The world economy would advance by 2.5% this year, a tad stronger than the "post-crisis low" of 2.4% estimated for 2019.
This is the World Bank's prediction contained in its January 2020 'Global Economic Prospects' report, noting that: "While growth could be stronger if reduced trade tensions lead to a sustained reduction in uncertainty, the balance of risks to the outlook is to the downside. Growth in emerging market and developing economies (EMDEs) is also expected to remain subdued, continuing a decade of disappointing outcomes."
World Bank projections show US economic growth slowing from an estimated 1.6% in 2019 to 1.4% this year - a 0.1 pps downgrade from its June 2019 forecasts -- before re-accelerating to 1.5% in 2021. It downgraded its forecasts for the Eurozone to 1.1% in 2019 (0.2 pps lower than the June prediction) and sees growth in the single currency region slowing to 1.8% in 2020 and 1.7% in 2021 - both raised by 0.1 pps.
The World Bank report was a bit kinder on Japan, so it seems.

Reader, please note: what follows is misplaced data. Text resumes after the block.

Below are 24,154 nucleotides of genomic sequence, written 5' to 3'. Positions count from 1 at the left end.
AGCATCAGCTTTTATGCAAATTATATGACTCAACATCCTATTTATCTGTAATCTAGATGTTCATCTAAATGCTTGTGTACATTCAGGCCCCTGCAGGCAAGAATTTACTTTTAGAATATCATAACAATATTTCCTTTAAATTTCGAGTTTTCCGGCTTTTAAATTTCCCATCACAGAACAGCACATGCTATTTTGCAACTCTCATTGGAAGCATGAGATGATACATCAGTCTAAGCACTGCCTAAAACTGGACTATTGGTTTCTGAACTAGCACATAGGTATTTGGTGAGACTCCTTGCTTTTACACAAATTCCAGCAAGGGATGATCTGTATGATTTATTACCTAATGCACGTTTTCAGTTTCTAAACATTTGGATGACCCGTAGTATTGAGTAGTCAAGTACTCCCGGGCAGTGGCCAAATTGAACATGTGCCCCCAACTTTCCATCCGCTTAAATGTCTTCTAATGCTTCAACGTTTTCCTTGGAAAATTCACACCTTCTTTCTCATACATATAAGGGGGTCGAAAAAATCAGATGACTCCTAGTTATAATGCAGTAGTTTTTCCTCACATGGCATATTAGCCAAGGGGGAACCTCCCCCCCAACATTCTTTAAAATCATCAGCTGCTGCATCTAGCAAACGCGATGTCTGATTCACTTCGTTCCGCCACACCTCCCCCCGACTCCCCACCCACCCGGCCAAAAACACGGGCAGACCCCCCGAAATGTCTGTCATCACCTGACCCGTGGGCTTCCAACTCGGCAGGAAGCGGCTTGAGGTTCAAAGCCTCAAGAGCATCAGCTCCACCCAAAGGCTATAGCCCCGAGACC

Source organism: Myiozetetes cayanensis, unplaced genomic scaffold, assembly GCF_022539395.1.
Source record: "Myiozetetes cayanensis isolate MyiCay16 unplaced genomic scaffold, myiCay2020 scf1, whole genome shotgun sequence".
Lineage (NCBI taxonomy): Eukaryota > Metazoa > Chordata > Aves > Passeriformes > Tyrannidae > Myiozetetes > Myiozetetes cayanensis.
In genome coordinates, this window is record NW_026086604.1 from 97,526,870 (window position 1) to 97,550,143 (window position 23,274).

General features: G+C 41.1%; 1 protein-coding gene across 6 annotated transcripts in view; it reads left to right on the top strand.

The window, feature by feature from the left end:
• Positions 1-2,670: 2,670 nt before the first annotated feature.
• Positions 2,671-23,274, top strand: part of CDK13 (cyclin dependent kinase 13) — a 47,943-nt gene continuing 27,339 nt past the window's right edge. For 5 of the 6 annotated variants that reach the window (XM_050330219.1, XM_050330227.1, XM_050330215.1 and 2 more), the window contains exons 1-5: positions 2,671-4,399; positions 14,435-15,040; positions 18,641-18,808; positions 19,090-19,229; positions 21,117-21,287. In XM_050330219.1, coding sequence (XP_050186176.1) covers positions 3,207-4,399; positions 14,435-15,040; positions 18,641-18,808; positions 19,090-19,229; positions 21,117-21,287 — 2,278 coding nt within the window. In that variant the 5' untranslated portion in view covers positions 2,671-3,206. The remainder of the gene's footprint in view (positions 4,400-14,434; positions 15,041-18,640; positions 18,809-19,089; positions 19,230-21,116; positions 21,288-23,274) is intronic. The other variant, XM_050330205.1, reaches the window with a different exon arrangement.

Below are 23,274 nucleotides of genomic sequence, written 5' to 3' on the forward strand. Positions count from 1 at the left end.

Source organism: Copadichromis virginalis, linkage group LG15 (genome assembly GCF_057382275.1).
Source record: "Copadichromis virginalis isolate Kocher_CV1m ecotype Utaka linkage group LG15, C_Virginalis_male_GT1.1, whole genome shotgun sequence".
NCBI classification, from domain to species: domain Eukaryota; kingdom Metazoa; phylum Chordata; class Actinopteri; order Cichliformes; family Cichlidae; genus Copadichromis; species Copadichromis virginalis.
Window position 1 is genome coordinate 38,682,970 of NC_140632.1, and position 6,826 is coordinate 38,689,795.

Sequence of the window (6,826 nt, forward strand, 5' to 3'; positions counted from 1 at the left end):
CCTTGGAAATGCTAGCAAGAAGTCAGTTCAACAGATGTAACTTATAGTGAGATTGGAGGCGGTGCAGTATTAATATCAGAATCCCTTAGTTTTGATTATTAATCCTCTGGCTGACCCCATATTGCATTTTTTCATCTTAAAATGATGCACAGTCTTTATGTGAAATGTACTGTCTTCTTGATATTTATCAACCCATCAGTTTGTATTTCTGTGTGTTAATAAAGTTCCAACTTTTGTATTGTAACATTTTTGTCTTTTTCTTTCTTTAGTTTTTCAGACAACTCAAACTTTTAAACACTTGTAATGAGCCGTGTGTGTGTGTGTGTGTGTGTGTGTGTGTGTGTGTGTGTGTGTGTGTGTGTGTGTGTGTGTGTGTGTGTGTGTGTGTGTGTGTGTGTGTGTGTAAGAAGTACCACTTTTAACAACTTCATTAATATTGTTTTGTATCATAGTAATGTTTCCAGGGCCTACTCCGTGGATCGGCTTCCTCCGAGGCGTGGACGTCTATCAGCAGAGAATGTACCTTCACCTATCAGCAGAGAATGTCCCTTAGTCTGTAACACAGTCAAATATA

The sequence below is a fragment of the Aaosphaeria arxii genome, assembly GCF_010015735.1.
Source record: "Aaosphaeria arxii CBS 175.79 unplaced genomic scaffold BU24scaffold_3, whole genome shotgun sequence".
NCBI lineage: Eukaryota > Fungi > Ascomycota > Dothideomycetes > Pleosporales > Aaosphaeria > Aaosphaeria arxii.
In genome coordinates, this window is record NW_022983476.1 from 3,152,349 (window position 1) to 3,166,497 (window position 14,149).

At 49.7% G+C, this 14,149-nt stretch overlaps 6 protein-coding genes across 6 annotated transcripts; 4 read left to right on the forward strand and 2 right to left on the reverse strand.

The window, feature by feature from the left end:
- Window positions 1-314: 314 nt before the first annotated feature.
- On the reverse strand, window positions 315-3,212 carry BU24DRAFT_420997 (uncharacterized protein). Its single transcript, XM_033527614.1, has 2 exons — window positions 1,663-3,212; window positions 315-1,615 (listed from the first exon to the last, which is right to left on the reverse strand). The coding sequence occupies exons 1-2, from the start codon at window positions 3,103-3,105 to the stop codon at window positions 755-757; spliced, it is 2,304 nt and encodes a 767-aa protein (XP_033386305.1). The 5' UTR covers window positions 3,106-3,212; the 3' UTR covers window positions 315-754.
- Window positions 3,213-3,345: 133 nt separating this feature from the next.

Japanese GDP growth is expected to accelerate to 1.1% in 2019 - an upward revision of 0.3 pps - from 0.8% in 2018 and has left its forecast for 2020 and 2021 unchanged.
That may be but the World Bank's forecasts show Japanese economic growth slowing to 0.7% this year, 0.6% in 2021 and 0.4% in 2022.
According to the 'Global Economic Prospects' report: "Activity in Japan declined sharply following the impact of Typhoon Hagibis and the increase in the value-added tax (VAT) in October last year. The economy is also suffering from acute weakness in manufacturing and exports, particularly those to China, alongside declining consumer confidence."
"In response, the government is providing significant support. Despite recent weakness in activity, the unemployment rate remains near multidecade lows, labor force participation continues to climb, and per capita income growth remains healthy."
Get that? No, I didn't get it either. Is it positive on Japan's prospects or...
To be fair, a look at Japan's latest indicators also shows conflicting signals.
On the positive side, the Nikkei-225 index continues to rally. It gained 18.2% in 2019 and by 0.8% this year to date. The yen has depreciated by 4.1% versus the greenback to ¥109.57 from last year's high of ¥105.08.
Then again, the Jibun Bank PMI indices point to persistent weakness with all three indices at contraction levels. The Composite PMI fell to 48.6 in December as manufacturing (48.4) and services (49.4) both weakened.
The Bank of Japan and the Abe government will be trying to shore up the economy this year.